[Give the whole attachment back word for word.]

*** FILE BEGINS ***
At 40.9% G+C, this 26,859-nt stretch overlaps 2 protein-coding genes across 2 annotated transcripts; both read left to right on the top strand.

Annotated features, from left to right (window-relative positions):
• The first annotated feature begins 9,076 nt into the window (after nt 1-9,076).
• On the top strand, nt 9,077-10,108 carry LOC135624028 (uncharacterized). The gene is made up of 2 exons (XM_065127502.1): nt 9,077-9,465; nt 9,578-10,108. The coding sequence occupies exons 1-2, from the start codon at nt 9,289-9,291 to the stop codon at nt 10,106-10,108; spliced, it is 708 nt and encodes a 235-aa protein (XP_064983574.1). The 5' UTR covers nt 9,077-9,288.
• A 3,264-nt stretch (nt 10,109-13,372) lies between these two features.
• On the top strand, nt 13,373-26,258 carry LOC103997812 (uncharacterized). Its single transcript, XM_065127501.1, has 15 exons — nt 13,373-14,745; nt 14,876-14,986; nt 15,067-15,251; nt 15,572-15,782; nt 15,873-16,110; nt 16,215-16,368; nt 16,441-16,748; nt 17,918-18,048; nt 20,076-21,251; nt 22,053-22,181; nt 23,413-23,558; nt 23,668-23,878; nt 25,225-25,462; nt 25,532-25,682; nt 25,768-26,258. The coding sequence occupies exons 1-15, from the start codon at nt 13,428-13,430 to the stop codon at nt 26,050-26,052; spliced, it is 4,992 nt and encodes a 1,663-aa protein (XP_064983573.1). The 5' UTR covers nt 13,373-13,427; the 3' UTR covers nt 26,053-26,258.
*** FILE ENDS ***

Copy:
At 40.9% G+C, this 26,859-nt stretch overlaps 2 protein-coding genes across 2 annotated transcripts; both read left to right on the top strand.

Annotated features, from left to right (window-relative positions):
• The first annotated feature begins 9,076 nt into the window (after nt 1-9,076).
• On the top strand, nt 9,077-10,108 carry LOC135624028 (uncharacterized). The gene is made up of 2 exons (XM_065127502.1): nt 9,077-9,465; nt 9,578-10,108. The coding sequence occupies exons 1-2, from the start codon at nt 9,289-9,291 to the stop codon at nt 10,106-10,108; spliced, it is 708 nt and encodes a 235-aa protein (XP_064983574.1). The 5' UTR covers nt 9,077-9,288.
• A 3,264-nt stretch (nt 10,109-13,372) lies between these two features.
• On the top strand, nt 13,373-26,258 carry LOC103997812 (uncharacterized). Its single transcript, XM_065127501.1, has 15 exons — nt 13,373-14,745; nt 14,876-14,986; nt 15,067-15,251; nt 15,572-15,782; nt 15,873-16,110; nt 16,215-16,368; nt 16,441-16,748; nt 17,918-18,048; nt 20,076-21,251; nt 22,053-22,181; nt 23,413-23,558; nt 23,668-23,878; nt 25,225-25,462; nt 25,532-25,682; nt 25,768-26,258. The coding sequence occupies exons 1-15, from the start codon at nt 13,428-13,430 to the stop codon at nt 26,050-26,052; spliced, it is 4,992 nt and encodes a 1,663-aa protein (XP_064983573.1). The 5' UTR covers nt 13,373-13,427; the 3' UTR covers nt 26,053-26,258.